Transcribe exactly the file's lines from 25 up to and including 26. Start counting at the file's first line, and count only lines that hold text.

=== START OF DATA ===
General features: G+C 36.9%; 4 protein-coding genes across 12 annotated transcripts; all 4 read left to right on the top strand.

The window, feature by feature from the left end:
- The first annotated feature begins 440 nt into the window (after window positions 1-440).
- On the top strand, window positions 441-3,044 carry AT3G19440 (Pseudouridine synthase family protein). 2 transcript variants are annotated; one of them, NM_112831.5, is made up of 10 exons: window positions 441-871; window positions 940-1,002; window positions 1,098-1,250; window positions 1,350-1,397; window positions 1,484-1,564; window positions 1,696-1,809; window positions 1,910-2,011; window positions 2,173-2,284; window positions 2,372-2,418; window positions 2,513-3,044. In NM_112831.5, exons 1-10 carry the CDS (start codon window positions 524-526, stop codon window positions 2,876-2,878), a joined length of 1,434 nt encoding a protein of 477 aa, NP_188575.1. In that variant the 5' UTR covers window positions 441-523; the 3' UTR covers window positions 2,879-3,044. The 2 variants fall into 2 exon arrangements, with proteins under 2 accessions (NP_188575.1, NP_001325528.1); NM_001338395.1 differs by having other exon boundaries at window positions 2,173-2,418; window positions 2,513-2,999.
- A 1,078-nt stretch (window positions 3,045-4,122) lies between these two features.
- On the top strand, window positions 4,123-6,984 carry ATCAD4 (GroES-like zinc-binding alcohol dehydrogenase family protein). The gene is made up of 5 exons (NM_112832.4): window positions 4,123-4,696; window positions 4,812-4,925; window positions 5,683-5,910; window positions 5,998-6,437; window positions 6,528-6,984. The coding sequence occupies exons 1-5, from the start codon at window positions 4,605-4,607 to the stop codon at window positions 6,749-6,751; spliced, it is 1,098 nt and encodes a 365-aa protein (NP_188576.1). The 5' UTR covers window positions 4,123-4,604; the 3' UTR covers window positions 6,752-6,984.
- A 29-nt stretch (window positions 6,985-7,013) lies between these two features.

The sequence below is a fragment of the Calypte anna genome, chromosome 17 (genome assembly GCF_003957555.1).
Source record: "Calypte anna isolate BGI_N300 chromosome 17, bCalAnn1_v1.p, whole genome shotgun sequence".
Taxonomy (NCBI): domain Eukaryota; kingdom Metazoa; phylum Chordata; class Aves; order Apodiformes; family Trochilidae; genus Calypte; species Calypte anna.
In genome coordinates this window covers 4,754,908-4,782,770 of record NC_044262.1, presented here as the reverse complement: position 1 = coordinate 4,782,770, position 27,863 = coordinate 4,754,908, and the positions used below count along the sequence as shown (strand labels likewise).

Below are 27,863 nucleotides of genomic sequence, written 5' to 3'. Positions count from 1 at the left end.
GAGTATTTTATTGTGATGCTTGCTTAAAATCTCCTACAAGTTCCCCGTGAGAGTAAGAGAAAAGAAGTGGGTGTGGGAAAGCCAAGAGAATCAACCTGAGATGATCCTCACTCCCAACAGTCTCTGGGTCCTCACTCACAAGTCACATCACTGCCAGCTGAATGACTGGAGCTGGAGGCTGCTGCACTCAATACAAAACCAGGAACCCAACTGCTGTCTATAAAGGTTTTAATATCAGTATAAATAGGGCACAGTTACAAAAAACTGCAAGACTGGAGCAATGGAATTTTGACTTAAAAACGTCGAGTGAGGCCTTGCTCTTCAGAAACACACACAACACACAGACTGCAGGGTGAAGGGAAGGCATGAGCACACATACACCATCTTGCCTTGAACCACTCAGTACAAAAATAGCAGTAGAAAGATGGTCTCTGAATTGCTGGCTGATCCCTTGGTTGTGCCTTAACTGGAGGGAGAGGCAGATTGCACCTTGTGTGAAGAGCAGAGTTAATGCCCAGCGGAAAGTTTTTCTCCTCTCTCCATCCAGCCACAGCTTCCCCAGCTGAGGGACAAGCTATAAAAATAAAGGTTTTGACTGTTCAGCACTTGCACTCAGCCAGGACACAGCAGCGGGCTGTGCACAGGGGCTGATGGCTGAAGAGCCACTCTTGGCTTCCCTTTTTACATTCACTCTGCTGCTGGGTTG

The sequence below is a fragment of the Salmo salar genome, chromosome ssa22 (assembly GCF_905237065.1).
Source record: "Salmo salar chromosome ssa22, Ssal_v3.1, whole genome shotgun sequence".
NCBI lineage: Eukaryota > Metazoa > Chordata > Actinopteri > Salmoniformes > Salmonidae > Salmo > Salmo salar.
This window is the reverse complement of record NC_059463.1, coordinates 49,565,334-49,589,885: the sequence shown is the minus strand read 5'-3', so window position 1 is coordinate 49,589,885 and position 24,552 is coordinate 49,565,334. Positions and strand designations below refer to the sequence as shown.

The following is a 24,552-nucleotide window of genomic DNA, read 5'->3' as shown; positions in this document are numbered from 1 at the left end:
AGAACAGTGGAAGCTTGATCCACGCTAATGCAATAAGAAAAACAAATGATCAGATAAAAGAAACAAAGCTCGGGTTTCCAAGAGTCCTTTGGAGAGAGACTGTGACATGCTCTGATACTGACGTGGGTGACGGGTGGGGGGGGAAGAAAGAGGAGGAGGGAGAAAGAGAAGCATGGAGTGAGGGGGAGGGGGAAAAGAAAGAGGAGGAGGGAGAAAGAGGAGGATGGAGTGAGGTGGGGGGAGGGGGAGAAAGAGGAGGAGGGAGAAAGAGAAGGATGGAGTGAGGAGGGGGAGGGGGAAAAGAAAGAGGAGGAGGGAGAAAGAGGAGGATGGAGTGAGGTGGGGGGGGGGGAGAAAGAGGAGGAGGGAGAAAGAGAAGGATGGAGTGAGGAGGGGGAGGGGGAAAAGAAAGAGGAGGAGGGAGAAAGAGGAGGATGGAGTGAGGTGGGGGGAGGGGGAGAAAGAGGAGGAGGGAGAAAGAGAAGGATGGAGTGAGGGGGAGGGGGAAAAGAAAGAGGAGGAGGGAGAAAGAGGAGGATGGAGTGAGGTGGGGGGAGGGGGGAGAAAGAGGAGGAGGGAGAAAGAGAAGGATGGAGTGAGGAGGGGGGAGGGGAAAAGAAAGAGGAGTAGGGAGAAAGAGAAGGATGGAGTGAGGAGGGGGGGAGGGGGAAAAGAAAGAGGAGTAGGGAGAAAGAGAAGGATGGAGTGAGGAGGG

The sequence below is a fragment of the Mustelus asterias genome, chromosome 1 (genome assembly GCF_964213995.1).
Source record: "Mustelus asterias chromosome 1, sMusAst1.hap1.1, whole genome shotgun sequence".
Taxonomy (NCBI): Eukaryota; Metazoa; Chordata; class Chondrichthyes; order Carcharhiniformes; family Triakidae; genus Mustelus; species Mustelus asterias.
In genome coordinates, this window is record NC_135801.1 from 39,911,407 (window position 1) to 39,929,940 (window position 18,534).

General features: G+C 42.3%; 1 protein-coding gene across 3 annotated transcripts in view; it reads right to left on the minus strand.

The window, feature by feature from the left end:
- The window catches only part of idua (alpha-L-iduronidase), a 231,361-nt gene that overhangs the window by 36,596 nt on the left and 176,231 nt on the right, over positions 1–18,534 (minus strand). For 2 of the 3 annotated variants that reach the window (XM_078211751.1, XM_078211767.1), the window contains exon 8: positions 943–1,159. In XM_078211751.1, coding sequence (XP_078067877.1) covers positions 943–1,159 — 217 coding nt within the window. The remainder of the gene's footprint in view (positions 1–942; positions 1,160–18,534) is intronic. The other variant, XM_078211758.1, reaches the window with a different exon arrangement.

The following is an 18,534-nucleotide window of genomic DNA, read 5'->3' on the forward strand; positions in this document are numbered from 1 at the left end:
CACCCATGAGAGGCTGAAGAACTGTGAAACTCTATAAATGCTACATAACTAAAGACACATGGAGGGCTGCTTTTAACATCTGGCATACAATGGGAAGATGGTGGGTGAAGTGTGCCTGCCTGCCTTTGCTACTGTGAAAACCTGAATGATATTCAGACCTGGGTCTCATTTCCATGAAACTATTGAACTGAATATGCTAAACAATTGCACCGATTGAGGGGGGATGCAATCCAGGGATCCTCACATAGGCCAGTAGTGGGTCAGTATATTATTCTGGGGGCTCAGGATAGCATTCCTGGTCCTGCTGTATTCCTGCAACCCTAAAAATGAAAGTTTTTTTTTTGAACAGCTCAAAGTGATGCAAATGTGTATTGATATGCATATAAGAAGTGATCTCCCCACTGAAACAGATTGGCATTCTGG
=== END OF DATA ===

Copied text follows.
The window, feature by feature from the left end:
- The window catches only part of idua (alpha-L-iduronidase), a 231,361-nt gene that overhangs the window by 36,596 nt on the left and 176,231 nt on the right, over positions 1–18,534 (minus strand). For 2 of the 3 annotated variants that reach the window (XM_078211751.1, XM_078211767.1), the window contains exon 8: positions 943–1,159. In XM_078211751.1, coding sequence (XP_078067877.1) covers positions 943–1,159 — 217 coding nt within the window. The remainder of the gene's footprint in view (positions 1–942; positions 1,160–18,534) is intronic. The other variant, XM_078211758.1, reaches the window with a different exon arrangement.